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Introduction to Nanotechnology Module 3 Surface Area to Volume Ratio

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© Deb Newberry 2008 The “Big Ideas” of Nanoscale Science* Sense of Scale Surface area to volume ratio Density, force and pressure Surface tension Priority of forces at different size scales Material/Surface properties Understanding of these concepts requires an integration of the disciplines of math, biology, chemistry, physics and engineering

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Surface Area to Volume Ratio This ratio is an important factor in understanding many of the straight- forward, counter intuitive or unusual properties that can be observed at the nanoscale. Surface Area to Volume ratio (SA/V) changes as the size of the material changes – it is not constant!!!! –Not convinced? Do the calculation for a die and a Rubics cube. Also – if we keep the total volume of a material constant but divide that volume into smaller and smaller pieces – the SA does not increase in a linear fashion.

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Surface Area to Volume Ratio The SA/V ratio also represents the percentage of the atoms that are on the surface of the material. SA drives chemical, electrical and biological interactions and systems V drives weight, cost, inertia, momentum and other factors Both SA and V are dependent on a linear dimension (length) but SA goes as the square and V goes as the cube – this is “rub” Ratios of this type are found in many equations – this is the first encounter to get familiar with this concept – it can be found in all aspects of nanoscience

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Surface area to volume Pressure, force and density Other shapes Excel optional Sugar Cubes Soap bubbles Basic algebra Rules of exponents, Units conversion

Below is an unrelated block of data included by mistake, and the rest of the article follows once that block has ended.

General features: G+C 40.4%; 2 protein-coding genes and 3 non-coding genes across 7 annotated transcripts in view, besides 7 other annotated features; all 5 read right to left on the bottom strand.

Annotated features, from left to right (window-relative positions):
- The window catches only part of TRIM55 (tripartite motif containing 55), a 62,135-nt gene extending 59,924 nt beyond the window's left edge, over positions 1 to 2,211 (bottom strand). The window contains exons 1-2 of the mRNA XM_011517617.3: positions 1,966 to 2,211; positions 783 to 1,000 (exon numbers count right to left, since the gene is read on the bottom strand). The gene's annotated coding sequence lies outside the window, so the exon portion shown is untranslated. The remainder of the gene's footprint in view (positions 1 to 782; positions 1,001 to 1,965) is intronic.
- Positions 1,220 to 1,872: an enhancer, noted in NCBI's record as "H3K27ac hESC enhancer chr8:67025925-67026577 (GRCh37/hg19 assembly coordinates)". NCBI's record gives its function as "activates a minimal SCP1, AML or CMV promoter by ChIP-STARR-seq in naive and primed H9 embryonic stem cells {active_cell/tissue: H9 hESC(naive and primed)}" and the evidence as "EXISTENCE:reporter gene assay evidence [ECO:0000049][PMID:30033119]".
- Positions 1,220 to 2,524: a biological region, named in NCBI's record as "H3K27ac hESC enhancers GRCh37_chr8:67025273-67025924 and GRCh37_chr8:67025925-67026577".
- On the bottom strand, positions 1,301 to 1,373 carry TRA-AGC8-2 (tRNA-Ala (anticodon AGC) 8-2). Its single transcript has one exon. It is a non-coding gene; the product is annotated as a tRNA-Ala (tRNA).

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a a a V= a 3 Surface area =6 a 2 Impacts: Cell sizes Surface tension Nanotex pants For a cube: Notice the difference in powers of the linear dimension in the ratio of surface area to volume (SA/V) Breaking the large cube into smaller cubes keeps the Total volume the same but Increase the total surface area

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Ref: NanoInk

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SA/V represents the percentage of atoms on the surface of an entity Let’s assume we have a cube that is 1 cm 3 The SA will then be 6 cm 2 Assume each atom is 1 nm 3 in size and takes up an area on the surface of 1 nm 2 How many atoms in the cube? How many atoms on the surface? What is the percentage? Now break the larger cube into cubes 1 mm on a side Percentage of total atoms that are on the surface Percentage of atoms on the surface for each smaller cube

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Surface area to volume ratio Changes for an object as the size of that object changes Impacts percentage of atoms on the surface that are available to participate in reactions Changes non linearly as a large object is broken down into smaller objects Introduces us to thinking about the dependence of different parameters on different powers of the linear dimension

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Start looking for…. “Hidden” dimensional dependencies At first glance pressure only appears to be dependent on the area aspect of the length dimension… But upon closer inspection – see we have a volume dependence in the numerator…… This happens many times in all of the traditional sciences. This critical thing concept extends to other parameters (temperature, material properties etc.)

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References Poole, Charles P., and Frank J. Owens. Introduction to Nanotechnology. Hoboken, NJ: J. Wiley, 2003.

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